If you’re a business owner assessing risks and legal problems, there are three concerns that should be at the top of your list. Appropriately preparing for these risks can help you to avoid drawn out litigation and financial catastrophe.
1. Ownership disputes
Unfortunately, small businesses are more prone to ownership disputes and corporate freeze-outs than larger businesses. This is for a host of reasons, but one of them is because small businesses do not always adequately document their ownership structure. This can even be true in situations where there’s only one owner.
If you have a 50/50 business arrangement, do you have adequate safeguards in place to allow for what happens in a deadlock? Even with a larger board of owners, what happens when you have a tie? Or what happens when the board room becomes increasingly heated, and one group of voters feel that they’re being frozen out of the company by virtue of not having sufficient voting power? In all of these situations, expensive lawsuits can result, and the discord that goes along with such a lawsuit can kill your business success.
To avoid these problems, it’s important to have a sufficient operating agreement or bylaws to document contracts with highly compensated employees and ensure that frequent communication keeps your boardroom out of chaos.
2. Contracts with vendors
All too often, small-to-medium sized businesses rely on “course of performance” contracts, which are essentially unwritten deals between the business and its vendors. This can be acceptable when the deals are small and the amount of money being risked in each transaction isn’t enough to sink your business. It becomes very serious when large customers suddenly stop paying or large suppliers breach on essential terms of the contract and refuse to work out even a partial refund for their failures.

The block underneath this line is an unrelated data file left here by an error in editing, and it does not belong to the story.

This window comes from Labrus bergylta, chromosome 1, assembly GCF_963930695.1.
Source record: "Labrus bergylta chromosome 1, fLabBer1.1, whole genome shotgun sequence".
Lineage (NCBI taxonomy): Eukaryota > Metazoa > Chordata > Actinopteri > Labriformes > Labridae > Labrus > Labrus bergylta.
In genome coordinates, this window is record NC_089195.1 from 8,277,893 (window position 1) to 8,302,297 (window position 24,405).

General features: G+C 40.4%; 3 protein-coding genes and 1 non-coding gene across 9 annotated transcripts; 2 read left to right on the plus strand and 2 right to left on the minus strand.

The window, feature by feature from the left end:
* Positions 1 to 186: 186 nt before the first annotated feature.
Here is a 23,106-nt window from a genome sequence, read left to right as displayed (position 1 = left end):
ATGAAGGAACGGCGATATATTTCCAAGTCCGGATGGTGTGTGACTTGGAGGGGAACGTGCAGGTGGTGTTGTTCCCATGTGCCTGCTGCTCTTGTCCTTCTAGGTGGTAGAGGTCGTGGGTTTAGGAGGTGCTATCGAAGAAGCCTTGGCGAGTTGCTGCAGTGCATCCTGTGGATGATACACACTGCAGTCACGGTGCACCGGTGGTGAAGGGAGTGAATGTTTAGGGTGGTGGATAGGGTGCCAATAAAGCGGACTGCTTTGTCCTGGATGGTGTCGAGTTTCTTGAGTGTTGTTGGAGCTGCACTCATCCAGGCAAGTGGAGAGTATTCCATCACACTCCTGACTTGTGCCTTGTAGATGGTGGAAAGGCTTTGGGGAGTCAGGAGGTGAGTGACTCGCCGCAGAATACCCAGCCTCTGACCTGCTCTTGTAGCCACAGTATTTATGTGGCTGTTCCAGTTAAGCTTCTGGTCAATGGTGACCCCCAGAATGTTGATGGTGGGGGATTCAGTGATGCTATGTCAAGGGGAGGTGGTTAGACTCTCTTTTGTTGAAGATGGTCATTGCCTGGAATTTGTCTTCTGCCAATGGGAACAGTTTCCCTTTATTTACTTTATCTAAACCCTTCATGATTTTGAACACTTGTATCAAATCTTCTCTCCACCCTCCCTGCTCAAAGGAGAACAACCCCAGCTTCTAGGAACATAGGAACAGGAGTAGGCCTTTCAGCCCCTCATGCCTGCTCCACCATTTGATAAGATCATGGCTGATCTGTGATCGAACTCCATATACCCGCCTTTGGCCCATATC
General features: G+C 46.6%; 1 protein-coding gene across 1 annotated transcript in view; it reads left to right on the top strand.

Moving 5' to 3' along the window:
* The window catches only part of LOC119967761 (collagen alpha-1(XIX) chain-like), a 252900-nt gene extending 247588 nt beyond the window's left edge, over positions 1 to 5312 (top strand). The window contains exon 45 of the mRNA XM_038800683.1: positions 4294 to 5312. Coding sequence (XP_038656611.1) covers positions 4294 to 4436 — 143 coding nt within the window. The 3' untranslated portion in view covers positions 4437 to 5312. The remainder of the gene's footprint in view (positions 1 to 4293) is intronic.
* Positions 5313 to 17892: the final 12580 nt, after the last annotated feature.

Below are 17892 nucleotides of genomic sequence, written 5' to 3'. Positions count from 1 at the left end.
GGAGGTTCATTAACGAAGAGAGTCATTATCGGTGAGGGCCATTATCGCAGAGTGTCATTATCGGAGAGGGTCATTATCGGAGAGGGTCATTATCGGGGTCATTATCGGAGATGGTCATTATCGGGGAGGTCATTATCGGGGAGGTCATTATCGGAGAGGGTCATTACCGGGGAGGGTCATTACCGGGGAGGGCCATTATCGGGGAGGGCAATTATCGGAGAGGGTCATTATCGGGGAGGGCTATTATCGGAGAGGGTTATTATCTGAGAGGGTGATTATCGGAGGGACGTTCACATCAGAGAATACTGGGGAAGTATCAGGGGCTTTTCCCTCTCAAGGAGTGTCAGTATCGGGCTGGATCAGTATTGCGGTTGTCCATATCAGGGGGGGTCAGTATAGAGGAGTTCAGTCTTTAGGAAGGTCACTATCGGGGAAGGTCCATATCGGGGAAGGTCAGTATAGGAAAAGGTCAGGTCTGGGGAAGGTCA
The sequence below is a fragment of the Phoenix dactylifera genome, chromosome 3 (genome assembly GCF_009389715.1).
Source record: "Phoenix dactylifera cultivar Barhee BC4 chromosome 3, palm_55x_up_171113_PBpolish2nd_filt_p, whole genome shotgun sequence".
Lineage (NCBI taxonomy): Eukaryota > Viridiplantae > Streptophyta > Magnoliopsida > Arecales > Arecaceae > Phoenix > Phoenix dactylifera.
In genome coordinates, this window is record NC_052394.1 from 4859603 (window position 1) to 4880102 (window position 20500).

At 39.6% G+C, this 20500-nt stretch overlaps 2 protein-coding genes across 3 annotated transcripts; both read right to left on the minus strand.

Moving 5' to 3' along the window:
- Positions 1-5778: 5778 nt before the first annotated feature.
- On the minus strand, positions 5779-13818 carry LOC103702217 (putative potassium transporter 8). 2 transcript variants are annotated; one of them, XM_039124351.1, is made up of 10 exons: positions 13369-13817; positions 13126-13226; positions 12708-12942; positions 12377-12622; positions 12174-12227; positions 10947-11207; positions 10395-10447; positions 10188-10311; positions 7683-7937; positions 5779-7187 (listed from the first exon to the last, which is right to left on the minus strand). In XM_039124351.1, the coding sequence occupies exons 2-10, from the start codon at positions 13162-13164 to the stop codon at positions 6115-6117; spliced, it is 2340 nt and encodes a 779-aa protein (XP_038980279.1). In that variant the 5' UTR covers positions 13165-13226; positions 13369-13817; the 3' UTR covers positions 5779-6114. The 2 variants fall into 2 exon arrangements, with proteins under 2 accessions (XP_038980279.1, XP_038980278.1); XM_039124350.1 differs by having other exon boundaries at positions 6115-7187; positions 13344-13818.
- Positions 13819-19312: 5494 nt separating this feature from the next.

Businesses often find themselves in the difficult position of having to decide whether to bring an expensive lawsuit without clear contractual remedies to recover their attorneys’ fees and other costs. A business attorney can advise you on how to draft good contracts with your vendors that don’t tie anyone’s hands, and which allow for flexibility as your business relationship matures. This is another area where having a dedicated corporate council can be extremely helpful.
Is your business properly insured? Having general liability and business insurance is important not just for slips and falls and delivery drivers, but also for situations where someone accuses you of using their artwork on your website, sues you for trademark infringement, claims you’ve violated the Americans with Disabilities Act, and more. Obtaining proper insurance means not only that you are covered for any damages that you are found to have caused, but more importantly, a good insurance policy will ensure that your attorney is paid by insurance and not out of your general operating budget.
Running a business doesn’t have to be risky
These are just a few legal risks you should consider regarding your business. Give us a call today to speak with one of our attorneys about how we can protect you from legal risks and help you maximize your business success.